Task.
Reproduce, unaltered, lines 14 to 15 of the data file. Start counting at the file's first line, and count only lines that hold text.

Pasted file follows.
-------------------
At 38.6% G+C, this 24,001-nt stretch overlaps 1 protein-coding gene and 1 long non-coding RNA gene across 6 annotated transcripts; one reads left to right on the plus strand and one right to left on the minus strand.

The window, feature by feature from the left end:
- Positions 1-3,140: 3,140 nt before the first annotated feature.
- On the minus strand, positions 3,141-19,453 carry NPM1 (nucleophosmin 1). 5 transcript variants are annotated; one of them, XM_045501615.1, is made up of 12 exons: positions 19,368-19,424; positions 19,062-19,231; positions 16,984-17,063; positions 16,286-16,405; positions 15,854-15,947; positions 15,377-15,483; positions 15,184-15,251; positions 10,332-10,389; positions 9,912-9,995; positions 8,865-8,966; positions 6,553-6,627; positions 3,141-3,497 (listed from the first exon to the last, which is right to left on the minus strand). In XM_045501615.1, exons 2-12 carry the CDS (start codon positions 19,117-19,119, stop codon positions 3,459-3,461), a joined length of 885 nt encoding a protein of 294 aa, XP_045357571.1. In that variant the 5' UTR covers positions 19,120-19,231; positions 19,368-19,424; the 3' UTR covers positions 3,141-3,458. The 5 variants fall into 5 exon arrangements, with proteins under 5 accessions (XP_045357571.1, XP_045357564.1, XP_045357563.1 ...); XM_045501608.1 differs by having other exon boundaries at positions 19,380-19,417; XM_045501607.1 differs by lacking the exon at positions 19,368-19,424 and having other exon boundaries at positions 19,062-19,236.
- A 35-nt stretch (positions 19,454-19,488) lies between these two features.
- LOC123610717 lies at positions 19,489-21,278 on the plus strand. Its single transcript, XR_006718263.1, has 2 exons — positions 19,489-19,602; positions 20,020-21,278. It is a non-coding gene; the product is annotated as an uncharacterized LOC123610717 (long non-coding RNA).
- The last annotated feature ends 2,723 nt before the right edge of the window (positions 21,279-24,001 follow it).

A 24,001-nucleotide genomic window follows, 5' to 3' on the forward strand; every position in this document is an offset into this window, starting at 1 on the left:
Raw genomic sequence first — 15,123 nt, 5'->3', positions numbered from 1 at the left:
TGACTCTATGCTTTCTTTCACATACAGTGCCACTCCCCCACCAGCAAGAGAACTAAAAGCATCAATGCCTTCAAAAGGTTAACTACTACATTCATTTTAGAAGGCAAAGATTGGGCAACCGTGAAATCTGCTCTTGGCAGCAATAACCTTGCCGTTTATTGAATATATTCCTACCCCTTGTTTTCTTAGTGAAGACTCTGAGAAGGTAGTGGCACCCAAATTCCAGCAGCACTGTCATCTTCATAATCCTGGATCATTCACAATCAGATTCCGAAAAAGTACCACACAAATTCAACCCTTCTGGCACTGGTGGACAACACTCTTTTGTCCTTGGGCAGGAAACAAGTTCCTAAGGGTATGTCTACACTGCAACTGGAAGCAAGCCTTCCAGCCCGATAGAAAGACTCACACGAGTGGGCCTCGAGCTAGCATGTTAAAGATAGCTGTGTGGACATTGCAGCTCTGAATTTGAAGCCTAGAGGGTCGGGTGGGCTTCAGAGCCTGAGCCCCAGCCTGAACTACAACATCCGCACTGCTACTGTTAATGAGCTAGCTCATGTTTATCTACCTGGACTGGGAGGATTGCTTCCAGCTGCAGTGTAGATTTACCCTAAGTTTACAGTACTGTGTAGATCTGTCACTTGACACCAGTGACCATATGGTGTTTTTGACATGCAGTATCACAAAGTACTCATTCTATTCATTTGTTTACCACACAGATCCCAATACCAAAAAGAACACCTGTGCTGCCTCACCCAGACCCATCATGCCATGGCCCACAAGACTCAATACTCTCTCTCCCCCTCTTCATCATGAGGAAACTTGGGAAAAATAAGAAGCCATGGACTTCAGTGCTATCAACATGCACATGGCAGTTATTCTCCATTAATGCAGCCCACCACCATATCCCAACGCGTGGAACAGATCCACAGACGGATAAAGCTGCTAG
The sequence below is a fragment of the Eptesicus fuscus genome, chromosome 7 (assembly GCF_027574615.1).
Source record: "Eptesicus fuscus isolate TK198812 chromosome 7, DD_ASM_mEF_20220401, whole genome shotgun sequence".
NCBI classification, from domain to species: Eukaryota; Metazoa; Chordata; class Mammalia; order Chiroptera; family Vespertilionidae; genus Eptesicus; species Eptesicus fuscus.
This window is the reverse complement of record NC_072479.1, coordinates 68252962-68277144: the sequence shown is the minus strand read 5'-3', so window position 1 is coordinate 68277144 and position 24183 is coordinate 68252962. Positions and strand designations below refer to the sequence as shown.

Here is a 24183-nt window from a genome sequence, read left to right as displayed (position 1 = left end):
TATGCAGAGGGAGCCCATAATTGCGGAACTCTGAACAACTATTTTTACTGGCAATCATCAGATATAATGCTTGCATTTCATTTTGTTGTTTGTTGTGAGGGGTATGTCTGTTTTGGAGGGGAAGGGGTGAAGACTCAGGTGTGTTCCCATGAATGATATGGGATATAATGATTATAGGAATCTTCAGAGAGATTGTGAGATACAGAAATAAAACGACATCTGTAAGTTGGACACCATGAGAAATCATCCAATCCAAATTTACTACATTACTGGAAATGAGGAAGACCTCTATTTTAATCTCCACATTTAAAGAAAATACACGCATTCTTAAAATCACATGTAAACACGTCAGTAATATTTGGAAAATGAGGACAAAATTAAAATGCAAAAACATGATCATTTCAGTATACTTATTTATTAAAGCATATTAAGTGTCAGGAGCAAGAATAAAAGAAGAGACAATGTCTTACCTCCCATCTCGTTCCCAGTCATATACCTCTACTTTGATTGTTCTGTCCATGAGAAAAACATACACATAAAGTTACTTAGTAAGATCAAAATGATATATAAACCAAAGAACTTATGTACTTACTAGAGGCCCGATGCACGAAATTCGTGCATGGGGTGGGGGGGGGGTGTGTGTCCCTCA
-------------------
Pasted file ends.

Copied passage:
This window is the reverse complement of record NC_072479.1, coordinates 68252962-68277144: the sequence shown is the minus strand read 5'-3', so window position 1 is coordinate 68277144 and position 24183 is coordinate 68252962. Positions and strand designations below refer to the sequence as shown.

Here is a 24183-nt window from a genome sequence, read left to right as displayed (position 1 = left end):